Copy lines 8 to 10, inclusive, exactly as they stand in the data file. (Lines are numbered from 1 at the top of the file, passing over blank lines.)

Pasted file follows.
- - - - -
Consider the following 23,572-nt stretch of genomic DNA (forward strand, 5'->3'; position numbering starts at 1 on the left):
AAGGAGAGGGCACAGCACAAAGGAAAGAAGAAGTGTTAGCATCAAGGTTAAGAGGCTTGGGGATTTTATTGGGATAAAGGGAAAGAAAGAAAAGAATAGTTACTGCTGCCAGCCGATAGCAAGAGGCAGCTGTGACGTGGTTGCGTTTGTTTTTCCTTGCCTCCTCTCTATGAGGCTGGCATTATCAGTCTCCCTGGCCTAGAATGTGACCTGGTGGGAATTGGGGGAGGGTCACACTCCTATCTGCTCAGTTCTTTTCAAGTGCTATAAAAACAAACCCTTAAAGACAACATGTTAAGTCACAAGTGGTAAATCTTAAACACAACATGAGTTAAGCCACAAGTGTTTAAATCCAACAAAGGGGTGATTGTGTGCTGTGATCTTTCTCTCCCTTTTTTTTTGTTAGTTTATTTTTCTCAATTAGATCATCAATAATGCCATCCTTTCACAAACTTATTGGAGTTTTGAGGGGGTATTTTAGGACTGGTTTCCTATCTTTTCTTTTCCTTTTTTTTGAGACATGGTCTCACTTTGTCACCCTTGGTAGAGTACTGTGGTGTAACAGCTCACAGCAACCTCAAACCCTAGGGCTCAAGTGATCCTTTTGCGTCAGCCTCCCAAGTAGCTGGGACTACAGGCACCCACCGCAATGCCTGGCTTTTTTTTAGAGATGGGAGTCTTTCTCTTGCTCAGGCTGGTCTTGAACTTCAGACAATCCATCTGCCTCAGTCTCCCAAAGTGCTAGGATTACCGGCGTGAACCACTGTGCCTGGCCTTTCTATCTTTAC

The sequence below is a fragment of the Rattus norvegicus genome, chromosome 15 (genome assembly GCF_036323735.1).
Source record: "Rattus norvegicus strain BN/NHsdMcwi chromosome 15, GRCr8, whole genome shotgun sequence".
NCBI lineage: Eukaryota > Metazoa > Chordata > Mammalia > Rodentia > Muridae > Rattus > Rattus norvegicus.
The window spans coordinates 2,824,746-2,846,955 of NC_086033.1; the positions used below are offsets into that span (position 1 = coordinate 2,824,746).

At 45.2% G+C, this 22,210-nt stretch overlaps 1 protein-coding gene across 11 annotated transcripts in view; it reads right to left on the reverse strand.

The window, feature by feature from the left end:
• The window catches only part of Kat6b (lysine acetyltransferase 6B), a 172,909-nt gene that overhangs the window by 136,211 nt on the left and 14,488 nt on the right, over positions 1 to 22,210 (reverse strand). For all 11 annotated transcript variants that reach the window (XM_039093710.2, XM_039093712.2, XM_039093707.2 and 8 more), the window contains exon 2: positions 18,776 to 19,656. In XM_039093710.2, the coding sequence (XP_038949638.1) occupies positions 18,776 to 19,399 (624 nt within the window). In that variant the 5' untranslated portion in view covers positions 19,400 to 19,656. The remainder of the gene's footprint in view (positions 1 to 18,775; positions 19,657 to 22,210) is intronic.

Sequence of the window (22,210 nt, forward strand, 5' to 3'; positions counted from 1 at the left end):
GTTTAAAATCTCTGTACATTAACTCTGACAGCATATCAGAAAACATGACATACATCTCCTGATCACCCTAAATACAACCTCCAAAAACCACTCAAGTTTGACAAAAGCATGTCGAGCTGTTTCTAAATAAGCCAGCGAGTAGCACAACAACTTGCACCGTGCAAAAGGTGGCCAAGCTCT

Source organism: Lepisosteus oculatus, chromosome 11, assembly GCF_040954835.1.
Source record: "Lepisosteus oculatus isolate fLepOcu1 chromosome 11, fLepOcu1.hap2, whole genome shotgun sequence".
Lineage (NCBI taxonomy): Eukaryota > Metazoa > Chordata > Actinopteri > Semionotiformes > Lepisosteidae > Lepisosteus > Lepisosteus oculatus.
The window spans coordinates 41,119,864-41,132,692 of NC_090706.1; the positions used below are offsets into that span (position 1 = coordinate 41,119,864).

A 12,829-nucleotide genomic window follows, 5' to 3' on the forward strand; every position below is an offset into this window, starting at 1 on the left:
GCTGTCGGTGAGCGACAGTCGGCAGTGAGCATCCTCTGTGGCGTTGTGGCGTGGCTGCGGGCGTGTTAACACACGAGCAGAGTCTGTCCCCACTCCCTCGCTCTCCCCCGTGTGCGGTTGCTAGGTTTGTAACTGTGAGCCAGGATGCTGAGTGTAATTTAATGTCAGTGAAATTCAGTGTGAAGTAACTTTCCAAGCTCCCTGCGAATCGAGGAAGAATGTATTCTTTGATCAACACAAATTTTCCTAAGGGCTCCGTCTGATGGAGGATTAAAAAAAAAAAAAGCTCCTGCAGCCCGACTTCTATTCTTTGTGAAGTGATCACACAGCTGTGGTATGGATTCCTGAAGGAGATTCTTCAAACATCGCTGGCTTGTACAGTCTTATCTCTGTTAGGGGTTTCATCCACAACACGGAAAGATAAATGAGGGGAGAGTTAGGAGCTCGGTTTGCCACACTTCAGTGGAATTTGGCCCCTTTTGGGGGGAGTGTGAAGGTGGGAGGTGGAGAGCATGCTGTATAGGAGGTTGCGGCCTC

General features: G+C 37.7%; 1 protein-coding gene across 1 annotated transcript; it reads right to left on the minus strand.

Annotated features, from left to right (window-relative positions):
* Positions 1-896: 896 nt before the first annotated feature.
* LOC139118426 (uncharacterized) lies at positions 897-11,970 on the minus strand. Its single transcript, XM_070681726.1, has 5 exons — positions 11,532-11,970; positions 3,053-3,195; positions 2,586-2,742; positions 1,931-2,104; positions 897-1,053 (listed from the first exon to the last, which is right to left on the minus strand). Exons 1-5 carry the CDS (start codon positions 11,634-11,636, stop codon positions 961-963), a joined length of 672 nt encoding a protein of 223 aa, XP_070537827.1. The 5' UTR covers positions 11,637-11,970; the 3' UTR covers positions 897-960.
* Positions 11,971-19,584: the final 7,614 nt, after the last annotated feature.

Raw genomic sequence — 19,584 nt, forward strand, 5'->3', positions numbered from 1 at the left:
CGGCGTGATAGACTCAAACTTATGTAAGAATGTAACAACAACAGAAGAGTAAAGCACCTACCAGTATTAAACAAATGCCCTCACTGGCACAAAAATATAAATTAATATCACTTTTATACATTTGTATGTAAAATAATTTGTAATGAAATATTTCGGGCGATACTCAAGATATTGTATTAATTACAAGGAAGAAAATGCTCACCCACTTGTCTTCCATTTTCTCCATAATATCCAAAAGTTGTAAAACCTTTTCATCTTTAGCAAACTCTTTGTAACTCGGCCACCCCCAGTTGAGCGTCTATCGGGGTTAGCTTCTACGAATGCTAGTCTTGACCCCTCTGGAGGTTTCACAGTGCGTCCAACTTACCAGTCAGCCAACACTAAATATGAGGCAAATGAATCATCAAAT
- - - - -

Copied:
The window, feature by feature from the left end:
• The window catches only part of Kat6b (lysine acetyltransferase 6B), a 172,909-nt gene that overhangs the window by 136,211 nt on the left and 14,488 nt on the right, over positions 1 to 22,210 (reverse strand). For all 11 annotated transcript variants that reach the window (XM_039093710.2, XM_039093712.2, XM_039093707.2 and 8 more), the window contains exon 2: positions 18,776 to 19,656. In XM_039093710.2, the coding sequence (XP_038949638.1) occupies positions 18,776 to 19,399 (624 nt within the window). In that variant the 5' untranslated portion in view covers positions 19,400 to 19,656. The remainder of the gene's footprint in view (positions 1 to 18,775; positions 19,657 to 22,210) is intronic.

Sequence of the window (22,210 nt, forward strand, 5' to 3'; positions counted from 1 at the left end):